Famous Charioteers

Monument to Porphyrios, a charioteer of the 5th and 6th century CE in Constantinople
Monument to Porphyrios, a charioteer of the 5th and 6th century CE in Constantinople


Charioteers were celebrated stars of their eras. They were rewarded by emperors – one charioteer for the Greens was given two million sesterces by the Emperor Caligula (Suetonius, Caligula 45.2 – the fortune needed by a senator was one million sesterces); another, Diocles, amassed winnings of over 30 million sesterces.

Charioteers usually started their lives as slaves; some managed to free themselves, others died as slaves, as did Fuscus, a charioteer for the Green faction, who died at 24 in 34 CE after winning 53 victories:

Fuscus, charioteer for the Greens, lived 24 years, he won 53 times at Rome, twice in the ludi for the goddess Dia,  once in the ludus given at Bovillae. He won one palm, after he was called back twice. He was the first of all the drivers to win on the first day he raced. His fellow slave, Machao, set this up in the consulship of Gaius Cestius and Marcus Servilius to preserve his memory.

 CIL  6.33950, Rome.

(Click here to see his inscription along with a Latin transcription and a slightly different translation.)

More successful and long-lived was Publius Aelius Gutta Calpurnianus (the remains of his tomb can be seen here if you scroll down slightly): he won no less than 1,127 times – mostly for the Greens, although he raced for the other factions as well. Even more successful was the above mentioned Diocles, whose monument dates from 146 and was clearly set up by a dedicated fan (or by Diocles himself). who wanted to show Diocles was superior to every other charioteer who had ever set foot in the Circus Maximus:

Gaius Appuleius Diocles, charioteer for the Reds, born in Lusitania, Spain, aged 42 years, 7 months, 23 days. He first drove for the Whites during the consulship of Acilius Aviola and Corellius Pansa [122 CE]. He first won for the same faction during the consulship of Manlius Acilius Glabrio and Gaius Bellicius Torquatus [124 CE]. He first drove for the Greens during the second consulship of Torquatus Asprenatis and the first of Annius Libo [128 CE]. He first won for the Reds during the consulship of Laenatis Pontianus and Antonius Rufino [131 CE].

His wins: drove a four-horse chariot for 24 years. He started 4,257 races, won 1,462, he won the first race of the day 110 times.[1] In races for single four horse chariots he won 1,064 times, and in this he took the largest purse 92 times; he won the 30,000 sesterces prize 32 times (3 of them in a 6 horse chariot), the 40,000 sesterces prize 28 times (twice in a 6 horse chariot), the 50,000 prize 28 times (one in a 6 horse chariot), the 60,000 sesterces prize three times. In races for pairs of four horse chariots he won 347 times; and won 15,000 4 times in a three horse chariot. In races for three chariots he won 51 times. He gained honours 1,000 times He was second 861 times, third 576, fourth with 1,000 sesterces once, and took no prize 1,351 times.

He won jointly with a charioteer for the Blues ten times; with one from the White 91, and shared the 20,000 purse twice. His total winnings were 35,863,120 sesterces. He also won 1,000 sesterces in a two-horse chariot, jointly with a White charioteer once and with a Green twice.  He won while leading from the gate 815 times, coming from behind 67, after being passed 36, in different ways 42, and at the finishing line 502. He won against the Greens 216 times, against the Blues 205, and against the Whites 81 times. Nine horses had 100 wins with him and one had 200. His notable achievements: In the year when he first won twice driving a four horse chariot, he won at the finishing line twice.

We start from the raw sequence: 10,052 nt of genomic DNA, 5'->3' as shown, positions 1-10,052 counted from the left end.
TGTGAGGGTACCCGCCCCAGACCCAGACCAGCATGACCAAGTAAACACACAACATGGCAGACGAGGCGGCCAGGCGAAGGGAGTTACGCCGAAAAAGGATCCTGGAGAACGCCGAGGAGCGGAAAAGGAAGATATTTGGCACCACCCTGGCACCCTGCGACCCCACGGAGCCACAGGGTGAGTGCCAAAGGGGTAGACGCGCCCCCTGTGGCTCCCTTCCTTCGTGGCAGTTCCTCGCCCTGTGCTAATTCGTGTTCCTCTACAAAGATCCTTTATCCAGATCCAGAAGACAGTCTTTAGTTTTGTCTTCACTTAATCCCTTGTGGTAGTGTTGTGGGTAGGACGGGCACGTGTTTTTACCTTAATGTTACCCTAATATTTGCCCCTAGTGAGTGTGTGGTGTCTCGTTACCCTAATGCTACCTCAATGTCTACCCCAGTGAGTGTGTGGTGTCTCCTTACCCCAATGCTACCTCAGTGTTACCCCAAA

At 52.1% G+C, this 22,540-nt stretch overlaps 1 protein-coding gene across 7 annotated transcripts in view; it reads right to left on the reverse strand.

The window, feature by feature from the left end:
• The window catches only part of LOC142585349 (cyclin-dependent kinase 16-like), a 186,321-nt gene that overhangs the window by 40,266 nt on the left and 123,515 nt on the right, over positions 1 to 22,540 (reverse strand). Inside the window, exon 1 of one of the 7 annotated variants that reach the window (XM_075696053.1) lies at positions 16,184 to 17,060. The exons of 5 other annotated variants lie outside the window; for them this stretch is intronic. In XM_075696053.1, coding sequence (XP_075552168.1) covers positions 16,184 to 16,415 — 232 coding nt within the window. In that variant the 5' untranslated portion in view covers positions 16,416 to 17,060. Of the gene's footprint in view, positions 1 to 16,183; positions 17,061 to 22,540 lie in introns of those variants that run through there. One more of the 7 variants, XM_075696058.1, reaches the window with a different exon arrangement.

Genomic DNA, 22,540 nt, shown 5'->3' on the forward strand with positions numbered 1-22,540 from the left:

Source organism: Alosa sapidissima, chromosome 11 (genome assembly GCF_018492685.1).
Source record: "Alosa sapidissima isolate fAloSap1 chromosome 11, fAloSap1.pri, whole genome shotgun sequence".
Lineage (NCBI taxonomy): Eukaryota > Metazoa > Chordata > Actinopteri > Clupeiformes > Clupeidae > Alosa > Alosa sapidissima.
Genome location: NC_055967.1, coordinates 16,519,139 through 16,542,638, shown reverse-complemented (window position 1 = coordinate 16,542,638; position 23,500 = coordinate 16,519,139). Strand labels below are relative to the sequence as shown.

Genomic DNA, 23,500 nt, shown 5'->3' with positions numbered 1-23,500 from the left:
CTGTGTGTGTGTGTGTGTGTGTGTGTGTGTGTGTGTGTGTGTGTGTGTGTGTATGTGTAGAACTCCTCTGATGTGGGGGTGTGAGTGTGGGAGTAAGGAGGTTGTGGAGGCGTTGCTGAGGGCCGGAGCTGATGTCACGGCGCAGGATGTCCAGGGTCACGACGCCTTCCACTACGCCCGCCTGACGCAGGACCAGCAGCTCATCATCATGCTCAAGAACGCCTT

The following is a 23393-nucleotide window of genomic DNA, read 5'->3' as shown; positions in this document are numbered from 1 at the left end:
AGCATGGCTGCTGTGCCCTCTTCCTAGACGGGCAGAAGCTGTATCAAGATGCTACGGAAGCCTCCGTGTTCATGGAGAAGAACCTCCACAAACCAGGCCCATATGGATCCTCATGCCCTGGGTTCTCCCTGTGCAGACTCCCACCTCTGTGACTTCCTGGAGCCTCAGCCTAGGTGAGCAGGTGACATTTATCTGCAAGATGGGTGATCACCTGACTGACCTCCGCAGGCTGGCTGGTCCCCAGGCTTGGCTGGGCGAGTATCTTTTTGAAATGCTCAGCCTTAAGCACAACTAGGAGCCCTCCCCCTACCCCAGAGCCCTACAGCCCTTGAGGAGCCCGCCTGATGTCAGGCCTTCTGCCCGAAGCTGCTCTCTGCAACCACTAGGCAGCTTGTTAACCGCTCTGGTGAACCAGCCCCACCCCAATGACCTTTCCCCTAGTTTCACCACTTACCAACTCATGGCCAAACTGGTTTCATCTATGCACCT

The acta say that Avilius Teres was the first in his faction to win 1,011, and he won most often in one year for single chariots, but in that year Diocles won over 100 victories, winning 103 races, 83 of them for single chariots. Increasing his fame he passed Tallus of his faction, who was the first in the Reds to…But Diocles is the most distinguished of the charioteers, since in one year he won 134 races with another charioteer’s lead horse, 118 races for single chariot, which puts him ahead of all the charioteers who compete in the games. It is noted by all, with well-deserved admiration, that in one year with unfamiliar lead horses, with Cotynes and Pompeianus as the inside pair, he won 99 times, winning the 60,000 purse once, the 50,000 four times, 40,000 once, and 30,000 twice.  …for the Greens winner 1025 times, Flavius Scorpus, winner 2048 times, and Pompeius Musclosus, winner 3550 times. Those three charioteers won 6,652 times and won the 50,000 purse 28 times, but Diocles, the greatest charioteer ever, won the 50,000 purse 29 times in 1,462 wins.

CIL 6.10048

Other charioteers went on to become trainers, as the following inscription shows:

Sacred to the memory of Aurelius Heraclides, charioteer for the Blues and trainer for the Blues and Greens. Marcus Ulpius Aposlaustianus set this up for a worthy colleague.

CIL 6.10057

Another extremely famous charioteer was Porphyrius. In the late 5th and early 6th century he was the preeminent charioteer in Constantinople, where 7 monuments were erected in the Hippodrome to him.

[1] The Latin says he won from the pompa, that is right after the parade that opened the races.



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